Teeth Cleaning for Famous Pets like Yours
Part of a routine check up at Town N Country is a visual inspection of your pet’s teeth. Even if your cat isn’t finicky like Morris the cat or a hero like Lassie, she may need to have her pearly whites cleaned.
Your own teeth are brushed twice a day, and still should be cleaned professionally every six months. Our pets’ teeth don’t usually get brushed ever, so your pet may need a professional cleaning done once every six months to two years. We’ll recommend the frequency according to your pet’s unique needs.
You may also notice symptoms that may indicate dental trouble – like a pet that’s not eating well. When dental problems are discovered (or confirmed) during an exam, a cleaning is scheduled.
Here’s what you can expect when your pet is scheduled for an appearance on Canine (or Feline!) Camera…
Setting the Scene. Prior to the cleaning, pre-anesthetic lab work is needed. On the day of the cleaning, a pet has to follow the same fasting procedure that anyone undergoing surgery would. Consult with your vet for the cutoff time on the night before for all food and water. And of course, your pet won’t eat the morning of the cleaning.
Prepping for the Show. Once you arrive to Town N Country, your pet will receive a pre-anesthetic exam which is much like a regular physical exam. A vet will listen to heart and lungs and check the pet’s gums and teeth to check and see if anything has changed. If not, the staff will proceed.
With a normal lab report, your pet is ready for a straightforward procedure. While the veterinarian completes your pet’s customized anesthesia and pain plan, the technical staff puts into place the IV catheter.
Lights, Camera, Action. Routine safety precautions are followed. For example, a tube is positioned in his airway to protect his lungs from water going down his windpipe while delivering 100% oxygen to his lungs. The IV fluids support his circulatory system. As anesthesia is administered, oxygen levels, heart rate and rhythm, blood pressure, temperature and respirations are continually monitored closely.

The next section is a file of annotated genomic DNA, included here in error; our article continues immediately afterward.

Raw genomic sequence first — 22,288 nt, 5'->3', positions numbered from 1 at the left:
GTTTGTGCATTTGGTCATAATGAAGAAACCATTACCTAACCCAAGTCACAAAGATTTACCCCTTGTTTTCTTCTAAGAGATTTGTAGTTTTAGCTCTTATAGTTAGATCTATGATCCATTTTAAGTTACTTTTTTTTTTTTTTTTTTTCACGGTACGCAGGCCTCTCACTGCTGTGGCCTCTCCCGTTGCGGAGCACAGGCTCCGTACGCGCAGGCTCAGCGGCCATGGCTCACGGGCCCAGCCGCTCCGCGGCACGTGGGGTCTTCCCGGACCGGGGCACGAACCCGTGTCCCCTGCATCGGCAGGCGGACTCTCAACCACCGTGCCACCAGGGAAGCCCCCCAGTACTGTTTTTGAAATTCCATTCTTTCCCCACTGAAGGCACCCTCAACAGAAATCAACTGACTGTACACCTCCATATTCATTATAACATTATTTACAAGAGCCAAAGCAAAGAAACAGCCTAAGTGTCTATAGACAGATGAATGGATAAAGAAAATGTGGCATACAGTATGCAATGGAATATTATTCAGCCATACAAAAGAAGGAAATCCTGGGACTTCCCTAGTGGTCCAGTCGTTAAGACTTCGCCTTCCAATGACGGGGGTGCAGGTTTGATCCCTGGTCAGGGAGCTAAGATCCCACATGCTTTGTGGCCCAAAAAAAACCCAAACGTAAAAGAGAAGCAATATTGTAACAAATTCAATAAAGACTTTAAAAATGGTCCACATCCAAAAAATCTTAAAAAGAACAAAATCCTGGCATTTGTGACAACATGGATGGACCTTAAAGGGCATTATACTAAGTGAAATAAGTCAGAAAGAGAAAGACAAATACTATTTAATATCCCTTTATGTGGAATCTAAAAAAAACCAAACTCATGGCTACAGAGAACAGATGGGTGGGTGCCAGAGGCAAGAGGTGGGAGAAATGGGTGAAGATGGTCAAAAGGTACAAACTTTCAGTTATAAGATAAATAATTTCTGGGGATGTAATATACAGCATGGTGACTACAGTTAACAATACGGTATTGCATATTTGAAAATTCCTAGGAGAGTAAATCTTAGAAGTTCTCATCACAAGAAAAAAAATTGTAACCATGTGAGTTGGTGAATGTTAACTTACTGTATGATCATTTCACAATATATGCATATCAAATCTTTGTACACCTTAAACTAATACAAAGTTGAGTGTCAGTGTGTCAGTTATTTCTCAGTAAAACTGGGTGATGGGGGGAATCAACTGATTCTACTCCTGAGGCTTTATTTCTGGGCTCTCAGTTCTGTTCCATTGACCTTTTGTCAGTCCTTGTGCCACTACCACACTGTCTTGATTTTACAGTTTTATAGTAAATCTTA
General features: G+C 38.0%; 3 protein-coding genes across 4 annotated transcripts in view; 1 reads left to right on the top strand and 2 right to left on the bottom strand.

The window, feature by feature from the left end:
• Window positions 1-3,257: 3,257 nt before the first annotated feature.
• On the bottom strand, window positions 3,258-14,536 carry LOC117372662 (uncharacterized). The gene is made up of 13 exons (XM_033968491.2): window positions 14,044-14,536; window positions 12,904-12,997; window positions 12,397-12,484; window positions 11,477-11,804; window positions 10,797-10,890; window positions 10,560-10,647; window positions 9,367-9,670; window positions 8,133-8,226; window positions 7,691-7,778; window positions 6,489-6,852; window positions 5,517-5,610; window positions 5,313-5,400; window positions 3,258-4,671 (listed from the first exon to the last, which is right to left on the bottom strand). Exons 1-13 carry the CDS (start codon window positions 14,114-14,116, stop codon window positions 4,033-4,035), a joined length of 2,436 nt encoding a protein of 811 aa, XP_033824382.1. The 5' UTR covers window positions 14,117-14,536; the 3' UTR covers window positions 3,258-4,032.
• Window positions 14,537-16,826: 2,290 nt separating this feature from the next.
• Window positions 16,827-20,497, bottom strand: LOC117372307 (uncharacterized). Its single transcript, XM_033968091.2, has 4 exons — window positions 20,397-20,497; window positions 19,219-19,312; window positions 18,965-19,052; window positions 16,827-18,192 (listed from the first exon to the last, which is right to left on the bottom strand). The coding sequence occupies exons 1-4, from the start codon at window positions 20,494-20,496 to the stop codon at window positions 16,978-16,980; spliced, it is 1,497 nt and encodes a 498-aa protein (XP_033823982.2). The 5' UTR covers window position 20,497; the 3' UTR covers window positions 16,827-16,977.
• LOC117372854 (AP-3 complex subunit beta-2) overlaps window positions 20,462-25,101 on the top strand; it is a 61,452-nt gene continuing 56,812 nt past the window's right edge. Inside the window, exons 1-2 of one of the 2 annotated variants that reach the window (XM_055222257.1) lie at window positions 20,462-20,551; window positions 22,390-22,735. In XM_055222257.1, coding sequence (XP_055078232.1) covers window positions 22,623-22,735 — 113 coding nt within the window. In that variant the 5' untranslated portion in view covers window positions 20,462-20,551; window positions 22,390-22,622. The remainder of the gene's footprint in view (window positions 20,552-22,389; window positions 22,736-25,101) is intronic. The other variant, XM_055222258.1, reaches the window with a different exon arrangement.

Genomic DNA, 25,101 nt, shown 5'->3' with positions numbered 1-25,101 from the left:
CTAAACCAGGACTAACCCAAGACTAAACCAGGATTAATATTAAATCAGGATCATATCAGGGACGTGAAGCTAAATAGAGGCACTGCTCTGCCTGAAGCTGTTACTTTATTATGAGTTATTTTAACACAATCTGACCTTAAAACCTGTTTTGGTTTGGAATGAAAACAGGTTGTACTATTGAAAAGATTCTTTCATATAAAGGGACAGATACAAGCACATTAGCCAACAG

Once the pet is completely under anesthesia, the technicians will take digital radiographs or x-rays of the teeth. The next step is to actually clean the teeth. For above the gum line cleaning, calcified tartar and plaque are removed with the use of calculus removing forceps, hand instruments and power scaling equipment.
If the process stopped here without polishing the teeth, bacteria and sugars would damage the teeth at the next opportunity (probably lunch). Polishing the teeth removes all the microscopic etchings that the scaling equipment made on the teeth.
Once the polishing is finished, the circumference of each tooth is probed to see if there are any pockets harboring plaque and bacteria.
The Plot Thickens. If there is a diseased tooth, it’s at this point that it would be removed. Extraction and treatment methods depend on the tooth’s size and position. For example, a molar might require sectioning the tooth into halves for easier removal. With the tooth out, the remaining socket needs to be flushed out and cleaned.
The Finale. Once your pet wakes up, he’s ready to go home with you. If you can brush his teeth at least 3 or 4 times per week or use a plaque barrier weekly, he may not need his next cleaning for many more years.
Credits. February is National Pet Dental Health Month -it’s a great time to brush up on dental health skills and have your pet’s mouth examined at Town N Country. Give us a call!